As we ascended, the current had begun to pick up. Angel told me later that conditions could change very quickly, with an easy-looking dive in 30m vis turning into a current-fest.
It had been a while since I’d dived from a Continental-based RIB, and I had forgotten how boisterous and excitable they can become. A medieval-looking leather wine bottle was passed about, apparently a post-dive tradition along the Spanish coast. I declined, as I would be diving again that morning.
While unloading the boat and heading to the next dive centre, practically next door, I quizzed Angel about fishing regulations in the reserve.
He said that some fishing was permitted, but only by a few boats. Most fishermen benefitted outside the reserve from the overspill of thriving species.

DIVING WITH THE ISLAS HORMIGAS dive-centre, we headed back to the reserve and the neighbouring seamount, the more-oblong Bajo de Piles. It too was impressive, but we remained shallow and I didn’t discover the sort of cavern-like features at Bajo de Dentro. The same super-sized grouper were about, however, and plenty of barracuda to go round.
I decided to pay attention to the macro-life, and spotted several species of nudibranch around the shallower sections. My buddy with his colossal camera set-up managed a few shots of me posing with big grouper.
After 40 minutes the current was pushing us back into the seamount, so we decided to pop over the top and into the lee before finning back to the line.
In such great vis it’s difficult to lose the line, but each dive-centre insists that you follow a guide.
A leather wine-bottle came out again as we cruised back to the marina, and it would have been rude to say no.
I quizzed the guys at the centre about the best time of year to dive, and they replied that they were open year-round.
I could imagine that a few days hanging out there over Christmas might be fun.
Air temperatures can reach 45°-plus at the height of summer, so October and November are ideal months to visit, with temperatures in the mid-to-low 20s. February should be avoided because of the unpredictable sea state. Rainfall averages only 15-20 days a year.
The Naranjito wreck should have been next on the list, but a misunderstanding about the dive times next morning meant that we missed that outing.
Full of tapas, Esther and I loaded the car and headed west along the coast towards our next dive-centre, Rivemar, which lay beside a small resort called La Azohia between the towns of Cartagena and Mazarron.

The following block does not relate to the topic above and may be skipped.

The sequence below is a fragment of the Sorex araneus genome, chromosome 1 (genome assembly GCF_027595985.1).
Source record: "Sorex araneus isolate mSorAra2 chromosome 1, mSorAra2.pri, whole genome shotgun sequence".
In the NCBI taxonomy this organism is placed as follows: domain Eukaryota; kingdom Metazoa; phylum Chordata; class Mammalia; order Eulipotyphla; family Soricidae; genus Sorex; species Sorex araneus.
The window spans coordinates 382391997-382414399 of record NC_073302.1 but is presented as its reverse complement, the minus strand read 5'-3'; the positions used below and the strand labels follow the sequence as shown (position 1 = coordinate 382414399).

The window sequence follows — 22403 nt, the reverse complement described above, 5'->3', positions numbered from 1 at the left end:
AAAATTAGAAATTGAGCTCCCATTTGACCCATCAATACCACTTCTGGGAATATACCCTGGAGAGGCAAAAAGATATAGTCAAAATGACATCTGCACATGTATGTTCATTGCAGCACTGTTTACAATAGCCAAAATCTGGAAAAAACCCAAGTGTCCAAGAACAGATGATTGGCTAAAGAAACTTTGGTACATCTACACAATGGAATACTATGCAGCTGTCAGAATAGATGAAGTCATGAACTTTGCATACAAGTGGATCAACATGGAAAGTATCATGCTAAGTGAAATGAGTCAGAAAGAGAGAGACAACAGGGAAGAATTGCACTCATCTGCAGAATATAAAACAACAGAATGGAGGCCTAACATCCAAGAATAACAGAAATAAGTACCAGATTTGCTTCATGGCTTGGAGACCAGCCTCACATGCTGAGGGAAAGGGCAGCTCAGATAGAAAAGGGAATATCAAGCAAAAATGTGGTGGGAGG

Centre-owner Sergie was already aboard the boat waiting to leave when we arrived, so we quickly threw on the kit and a freshly pumped cylinder and motored towards a site called the Arch.
It made a change from RIBs to relax aboard Sergie’s spacious catamaran-style hardboat. He explained that this stretch of coast was renowned for its cavern- and cave-diving opportunities.
The topography was certainly more rugged and mountainous than that of Cabo de Palos, so I could imagine how it might look below the waves.
As we turned a corner of the peninsula I saw what was essentially a miniature version of Dorset’s Durdle Door, only more orange. I was paired with dive-guide Martin, a young Spanish marine biologist with good English and an impressive beard, and wearing a membrane drysuit – I’m not the only one not getting wet then, I thought.
Sergie was also drysuited, with a fitting for dry-gloves on his cuffs. I thought that even at the coldest time of year here when the water temperature dips to just 15° those might be a bit overkill, but Sergie is a highly experienced cave-diving instructor, so I guess that figures.
It was only as I reached 20m that I realised that every single person had left the boat. I just hoped it had been tied on well, and focused on the dive ahead – what could possibly go wrong?

THE CLIFFS CONTINUED below the surface, eventually turning into a sand slope at around 25m. Patches of coarse grass stood a foot tall between boulders, shoals of fish lingering between them.
A large scorpionfish opted not to hang about for a photo, and a free-swimming moray scooted by beneath me.
I must have counted eight morays since I’d arrived in Spain, and that number would more than double. The view stretched 30m into the blue.
I was hoping to explore one of the caverns I’d heard about, but was later told that they were dive-sites in their own right. Some of the larger boulders provided swim-throughs and made for excellent photo opportunities.
After 20 minutes of gentle finning along the cliff-face, we hung a left as the seabed rose 7m and the leg of the arch appeared. In single file we cruised it and back down to 15m to head back.
Many hundreds of fist-sized jellyfish hung about the line, some providing a meal for the fish. I made my way up the line after a pleasurable safety stop photographing jellies, and was glad to be wearing a hood as I accidentally headbutted a couple out of my way.